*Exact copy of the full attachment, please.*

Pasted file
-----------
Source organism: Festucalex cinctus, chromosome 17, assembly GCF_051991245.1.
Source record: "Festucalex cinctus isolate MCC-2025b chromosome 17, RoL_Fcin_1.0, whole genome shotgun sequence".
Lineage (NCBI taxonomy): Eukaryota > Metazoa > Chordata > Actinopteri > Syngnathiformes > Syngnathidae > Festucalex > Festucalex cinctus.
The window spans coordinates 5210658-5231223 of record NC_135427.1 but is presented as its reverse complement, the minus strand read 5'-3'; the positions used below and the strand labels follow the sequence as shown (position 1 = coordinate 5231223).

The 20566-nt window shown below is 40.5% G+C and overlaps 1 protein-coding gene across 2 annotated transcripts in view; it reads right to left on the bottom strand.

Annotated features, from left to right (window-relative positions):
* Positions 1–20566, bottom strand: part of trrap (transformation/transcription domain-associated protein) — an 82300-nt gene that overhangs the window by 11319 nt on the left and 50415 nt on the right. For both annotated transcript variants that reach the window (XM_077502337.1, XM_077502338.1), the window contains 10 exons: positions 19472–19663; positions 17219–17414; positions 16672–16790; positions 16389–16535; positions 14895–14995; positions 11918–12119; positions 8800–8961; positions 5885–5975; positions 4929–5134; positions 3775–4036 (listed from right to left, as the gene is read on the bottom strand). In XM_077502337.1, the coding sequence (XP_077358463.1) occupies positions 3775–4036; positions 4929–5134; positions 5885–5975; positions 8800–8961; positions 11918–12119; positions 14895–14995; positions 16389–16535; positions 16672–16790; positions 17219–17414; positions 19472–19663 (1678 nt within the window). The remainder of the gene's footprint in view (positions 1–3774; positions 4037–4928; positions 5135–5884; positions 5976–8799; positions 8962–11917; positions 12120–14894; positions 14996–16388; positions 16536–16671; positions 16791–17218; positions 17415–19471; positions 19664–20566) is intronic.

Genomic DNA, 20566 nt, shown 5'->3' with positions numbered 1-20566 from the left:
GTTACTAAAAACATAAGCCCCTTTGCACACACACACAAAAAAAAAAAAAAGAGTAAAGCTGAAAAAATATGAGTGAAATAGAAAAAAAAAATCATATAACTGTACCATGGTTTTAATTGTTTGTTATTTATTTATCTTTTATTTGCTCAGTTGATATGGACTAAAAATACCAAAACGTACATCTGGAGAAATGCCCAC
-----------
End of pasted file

Source organism: Festucalex cinctus, chromosome 17, assembly GCF_051991245.1.
Source record: "Festucalex cinctus isolate MCC-2025b chromosome 17, RoL_Fcin_1.0, whole genome shotgun sequence".
Lineage (NCBI taxonomy): Eukaryota > Metazoa > Chordata > Actinopteri > Syngnathiformes > Syngnathidae > Festucalex > Festucalex cinctus.
The window spans coordinates 5210658-5231223 of record NC_135427.1 but is presented as its reverse complement, the minus strand read 5'-3'; the positions used below and the strand labels follow the sequence as shown (position 1 = coordinate 5231223).

The 20566-nt window shown below is 40.5% G+C and overlaps 1 protein-coding gene across 2 annotated transcripts in view; it reads right to left on the bottom strand.

Annotated features, from left to right (window-relative positions):
* Positions 1–20566, bottom strand: part of trrap (transformation/transcription domain-associated protein) — an 82300-nt gene that overhangs the window by 11319 nt on the left and 50415 nt on the right. For both annotated transcript variants that reach the window (XM_077502337.1, XM_077502338.1), the window contains 10 exons: positions 19472–19663; positions 17219–17414; positions 16672–16790; positions 16389–16535; positions 14895–14995; positions 11918–12119; positions 8800–8961; positions 5885–5975; positions 4929–5134; positions 3775–4036 (listed from right to left, as the gene is read on the bottom strand). In XM_077502337.1, the coding sequence (XP_077358463.1) occupies positions 3775–4036; positions 4929–5134; positions 5885–5975; positions 8800–8961; positions 11918–12119; positions 14895–14995; positions 16389–16535; positions 16672–16790; positions 17219–17414; positions 19472–19663 (1678 nt within the window). The remainder of the gene's footprint in view (positions 1–3774; positions 4037–4928; positions 5135–5884; positions 5976–8799; positions 8962–11917; positions 12120–14894; positions 14996–16388; positions 16536–16671; positions 16791–17218; positions 17415–19471; positions 19664–20566) is intronic.

Genomic DNA, 20566 nt, shown 5'->3' with positions numbered 1-20566 from the left:
GTTACTAAAAACATAAGCCCCTTTGCACACACACACAAAAAAAAAAAAAAGAGTAAAGCTGAAAAAATATGAGTGAAATAGAAAAAAAAAATCATATAACTGTACCATGGTTTTAATTGTTTGTTATTTATTTATCTTTTATTTGCTCAGTTGATATGGACTAAAAATACCAAAACGTACATCTGGAGAAATGCCCAC